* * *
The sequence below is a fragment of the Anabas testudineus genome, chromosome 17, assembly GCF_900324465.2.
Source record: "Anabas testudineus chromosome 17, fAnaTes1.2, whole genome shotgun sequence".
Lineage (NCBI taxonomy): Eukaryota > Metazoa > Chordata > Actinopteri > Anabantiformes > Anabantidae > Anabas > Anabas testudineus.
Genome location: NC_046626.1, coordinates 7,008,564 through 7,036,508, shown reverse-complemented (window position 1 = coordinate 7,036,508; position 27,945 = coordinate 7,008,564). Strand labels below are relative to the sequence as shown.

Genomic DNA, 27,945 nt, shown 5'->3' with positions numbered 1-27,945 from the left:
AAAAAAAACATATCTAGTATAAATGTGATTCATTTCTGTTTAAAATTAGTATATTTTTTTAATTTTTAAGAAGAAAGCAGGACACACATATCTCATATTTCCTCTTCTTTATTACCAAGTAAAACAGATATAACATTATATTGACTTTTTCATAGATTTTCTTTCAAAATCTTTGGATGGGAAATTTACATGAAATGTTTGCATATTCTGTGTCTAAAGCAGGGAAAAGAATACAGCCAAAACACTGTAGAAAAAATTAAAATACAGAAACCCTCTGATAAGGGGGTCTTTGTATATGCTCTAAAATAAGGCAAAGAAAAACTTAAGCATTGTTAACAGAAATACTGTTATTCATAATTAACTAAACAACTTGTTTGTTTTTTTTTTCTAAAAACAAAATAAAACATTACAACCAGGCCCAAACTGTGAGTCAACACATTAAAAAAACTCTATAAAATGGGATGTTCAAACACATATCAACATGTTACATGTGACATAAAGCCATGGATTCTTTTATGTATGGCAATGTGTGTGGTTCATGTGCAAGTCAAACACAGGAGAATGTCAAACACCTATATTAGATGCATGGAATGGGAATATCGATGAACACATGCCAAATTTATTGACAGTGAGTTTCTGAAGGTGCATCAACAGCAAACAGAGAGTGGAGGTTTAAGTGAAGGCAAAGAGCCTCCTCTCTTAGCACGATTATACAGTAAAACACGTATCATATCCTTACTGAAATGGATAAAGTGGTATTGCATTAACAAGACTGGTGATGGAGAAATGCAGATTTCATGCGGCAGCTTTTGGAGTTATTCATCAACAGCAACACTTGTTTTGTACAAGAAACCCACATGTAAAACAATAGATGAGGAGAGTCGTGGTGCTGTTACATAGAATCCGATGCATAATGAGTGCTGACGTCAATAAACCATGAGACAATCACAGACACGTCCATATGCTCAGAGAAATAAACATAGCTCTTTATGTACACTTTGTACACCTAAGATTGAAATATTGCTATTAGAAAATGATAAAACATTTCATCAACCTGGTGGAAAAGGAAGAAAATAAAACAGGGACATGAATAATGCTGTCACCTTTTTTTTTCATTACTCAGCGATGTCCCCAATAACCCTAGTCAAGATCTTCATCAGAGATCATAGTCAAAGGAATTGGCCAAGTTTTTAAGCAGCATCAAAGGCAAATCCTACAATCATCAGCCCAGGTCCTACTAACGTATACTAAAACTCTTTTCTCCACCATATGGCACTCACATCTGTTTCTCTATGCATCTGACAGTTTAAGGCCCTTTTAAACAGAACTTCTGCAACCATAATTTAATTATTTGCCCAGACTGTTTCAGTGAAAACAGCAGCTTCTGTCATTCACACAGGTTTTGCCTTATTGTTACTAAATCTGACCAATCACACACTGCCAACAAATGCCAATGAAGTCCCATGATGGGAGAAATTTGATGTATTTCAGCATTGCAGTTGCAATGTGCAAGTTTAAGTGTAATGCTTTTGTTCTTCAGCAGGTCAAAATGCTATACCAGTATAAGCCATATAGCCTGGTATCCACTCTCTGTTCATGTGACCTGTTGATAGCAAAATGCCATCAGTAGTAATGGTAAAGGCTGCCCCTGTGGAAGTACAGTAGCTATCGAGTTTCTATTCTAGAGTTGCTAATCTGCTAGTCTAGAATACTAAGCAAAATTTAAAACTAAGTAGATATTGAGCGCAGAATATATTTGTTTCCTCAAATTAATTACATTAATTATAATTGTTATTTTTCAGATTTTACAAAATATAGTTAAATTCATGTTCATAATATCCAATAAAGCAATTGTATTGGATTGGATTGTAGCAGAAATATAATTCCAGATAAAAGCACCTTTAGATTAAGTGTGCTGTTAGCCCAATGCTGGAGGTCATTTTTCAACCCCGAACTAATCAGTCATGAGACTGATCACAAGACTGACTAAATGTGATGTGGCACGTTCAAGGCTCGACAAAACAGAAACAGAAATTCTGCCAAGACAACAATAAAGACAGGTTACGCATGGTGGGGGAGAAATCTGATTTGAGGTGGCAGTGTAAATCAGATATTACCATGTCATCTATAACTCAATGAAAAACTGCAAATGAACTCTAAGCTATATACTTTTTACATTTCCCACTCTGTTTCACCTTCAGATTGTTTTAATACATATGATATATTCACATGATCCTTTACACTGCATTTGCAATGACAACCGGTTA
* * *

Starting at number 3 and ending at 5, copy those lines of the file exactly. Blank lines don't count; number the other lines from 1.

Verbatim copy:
Lineage (NCBI taxonomy): Eukaryota > Metazoa > Chordata > Actinopteri > Anabantiformes > Anabantidae > Anabas > Anabas testudineus.
Genome location: NC_046626.1, coordinates 7,008,564 through 7,036,508, shown reverse-complemented (window position 1 = coordinate 7,036,508; position 27,945 = coordinate 7,008,564). Strand labels below are relative to the sequence as shown.

Genomic DNA, 27,945 nt, shown 5'->3' with positions numbered 1-27,945 from the left: